It’s more than a game. It’s a game changer. And it’s going to transform procurement.
There’s a small, remote city in South Korea called Sokcho. Sokcho was a sleepy provincial center until a few weeks ago. But virtually overnight, as CNN reports, it’s become one of the top tourist destinations in Asia—a true “boom town” with people flooding in from all over the region.
Why are they coming? Because of a Google mapping glitch, Sokcho is the only place in Korea where people can play Pokemon Go.
Pokemon Go. You may or may not have tried playing it, but unless you’ve spent the past month with your head planted firmly in the sand, you’ve heard of the phenomenon that’s taken the world by storm. You’ve seen the stories about people falling off cliffs and getting hit by cars because they were so absorbed in the game. You may have also heard that less than a month after its launch, Pokemon Go has already surpassed both Twitter and Facebook in key measures of engagement.
So what’s behind this viral explosion—and what could it possibly have to do with procurement?
What’s going on is our first massive, collective exposure to augmented reality. In Pokemon Go, players go out in the real world. They’re looking at what’s really in front of them. But in their phones, the “real” world is also inhabited—augmented—by Pokemon, and other things associated with Pokemon.
That seamless combination of real world and virtual world is proving to be incredibly compelling to humans. Especially to young humans. As Britain’s The Guardian points out, augmented reality has the power to erase the boundary between people and their machines.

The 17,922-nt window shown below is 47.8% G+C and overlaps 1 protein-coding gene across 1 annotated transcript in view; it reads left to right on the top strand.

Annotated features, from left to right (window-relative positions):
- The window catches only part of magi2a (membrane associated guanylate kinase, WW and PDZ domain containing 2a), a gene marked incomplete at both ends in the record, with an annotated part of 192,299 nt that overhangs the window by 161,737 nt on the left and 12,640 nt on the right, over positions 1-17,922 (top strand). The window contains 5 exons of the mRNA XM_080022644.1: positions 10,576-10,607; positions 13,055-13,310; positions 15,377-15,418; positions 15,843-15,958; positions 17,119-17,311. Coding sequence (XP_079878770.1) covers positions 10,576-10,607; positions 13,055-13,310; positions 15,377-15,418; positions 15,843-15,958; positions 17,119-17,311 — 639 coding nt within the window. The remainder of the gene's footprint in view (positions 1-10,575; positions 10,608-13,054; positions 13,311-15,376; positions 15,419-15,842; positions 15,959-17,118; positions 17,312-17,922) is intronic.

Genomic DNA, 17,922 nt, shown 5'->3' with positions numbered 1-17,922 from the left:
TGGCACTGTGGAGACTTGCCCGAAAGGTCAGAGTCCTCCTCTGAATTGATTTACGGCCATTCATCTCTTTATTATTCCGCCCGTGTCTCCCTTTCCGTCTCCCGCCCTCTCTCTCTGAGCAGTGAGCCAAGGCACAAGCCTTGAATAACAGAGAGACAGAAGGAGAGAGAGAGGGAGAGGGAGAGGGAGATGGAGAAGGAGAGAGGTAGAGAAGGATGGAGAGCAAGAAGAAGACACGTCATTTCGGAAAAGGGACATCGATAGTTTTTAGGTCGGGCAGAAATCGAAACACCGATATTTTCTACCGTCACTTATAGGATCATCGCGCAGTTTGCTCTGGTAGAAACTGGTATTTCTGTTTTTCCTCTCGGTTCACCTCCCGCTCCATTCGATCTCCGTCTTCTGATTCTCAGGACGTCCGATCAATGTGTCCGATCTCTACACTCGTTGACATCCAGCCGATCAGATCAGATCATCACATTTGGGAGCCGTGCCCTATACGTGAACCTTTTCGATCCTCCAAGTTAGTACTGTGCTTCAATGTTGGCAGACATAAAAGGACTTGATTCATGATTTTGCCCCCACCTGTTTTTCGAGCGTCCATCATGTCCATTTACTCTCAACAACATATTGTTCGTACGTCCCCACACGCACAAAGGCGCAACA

The implications of this phenomenon for humanity (especially humanity’s business endeavors) are a bit staggering. Certainly along the lines of the Internet. Maybe right up there with fire.
Remember, Pokemon Go is a totally primitive version of augmented reality. People are falling off cliffs because they’re looking at their phone to get their addictive dose of augmented reality. Very soon (think Christmas), they’ll be wearing augmented reality glasses, the virtual world will be seamlessly overlaid on the “real world,” and the cliff-falling will (mostly) cease.
Companies worldwide are well aware of the potential power of this technology, and are right now hard at work rethinking the way they are going to sell their products. Catalogs, Websites—all that is going to change, and change dramatically, as people gain the power to bring anything, anything at all, into their personal (or professional) version of reality.
And that’s where procurement comes in.
Five years from now, give or take, procurement professionals will no longer look at websites to buy things for their companies. Instead, you’ll bring those things into your office, to view, test, and compare them to other products. Salespeople will be instantly available, 24/7, to interact with you in real time, do their best to sell you on the superiority of their product, and offer you special, face-to-face deals.
Want to test a widget? No problem. Just conjure up a faucet and douse that widget with water. Snap your fingers for fire and watch that widget burn.
Besides virtual salesmen, you’ll also have access to “independent” experts, virtual employees who will scour the world for the best deals on the best products, then report back to you with recommendations—for a reasonable fee, of course.
And there’s no reason to limit your augmented reality to just one overlay. Most likely, you’ll have your procurement software overlaid on your buying software, all tied in and overlaid on your company’s enterprise software. Need to show that cool new widget to the boss before you buy? Just beam it into her office for a quick virtual look-see and approval.
You may even catch a Pokemon or two along the way.